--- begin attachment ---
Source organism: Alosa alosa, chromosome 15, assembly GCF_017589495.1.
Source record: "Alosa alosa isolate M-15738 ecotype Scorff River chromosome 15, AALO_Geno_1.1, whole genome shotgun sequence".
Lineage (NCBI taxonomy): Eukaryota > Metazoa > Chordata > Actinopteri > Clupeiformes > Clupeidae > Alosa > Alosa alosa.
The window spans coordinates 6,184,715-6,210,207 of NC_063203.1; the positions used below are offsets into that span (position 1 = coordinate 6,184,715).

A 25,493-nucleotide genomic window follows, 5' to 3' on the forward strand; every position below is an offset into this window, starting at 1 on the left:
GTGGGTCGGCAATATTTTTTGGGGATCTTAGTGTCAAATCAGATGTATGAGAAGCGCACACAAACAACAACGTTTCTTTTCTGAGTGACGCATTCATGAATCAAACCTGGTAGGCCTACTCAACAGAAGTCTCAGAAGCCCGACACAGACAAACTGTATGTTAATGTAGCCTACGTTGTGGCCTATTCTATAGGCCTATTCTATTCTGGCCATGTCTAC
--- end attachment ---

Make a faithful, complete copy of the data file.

Source organism: Alosa alosa, chromosome 15, assembly GCF_017589495.1.
Source record: "Alosa alosa isolate M-15738 ecotype Scorff River chromosome 15, AALO_Geno_1.1, whole genome shotgun sequence".
Lineage (NCBI taxonomy): Eukaryota > Metazoa > Chordata > Actinopteri > Clupeiformes > Clupeidae > Alosa > Alosa alosa.
The window spans coordinates 6,184,715-6,210,207 of NC_063203.1; the positions used below are offsets into that span (position 1 = coordinate 6,184,715).

A 25,493-nucleotide genomic window follows, 5' to 3' on the forward strand; every position below is an offset into this window, starting at 1 on the left:
GTGGGTCGGCAATATTTTTTGGGGATCTTAGTGTCAAATCAGATGTATGAGAAGCGCACACAAACAACAACGTTTCTTTTCTGAGTGACGCATTCATGAATCAAACCTGGTAGGCCTACTCAACAGAAGTCTCAGAAGCCCGACACAGACAAACTGTATGTTAATGTAGCCTACGTTGTGGCCTATTCTATAGGCCTATTCTATTCTGGCCATGTCTAC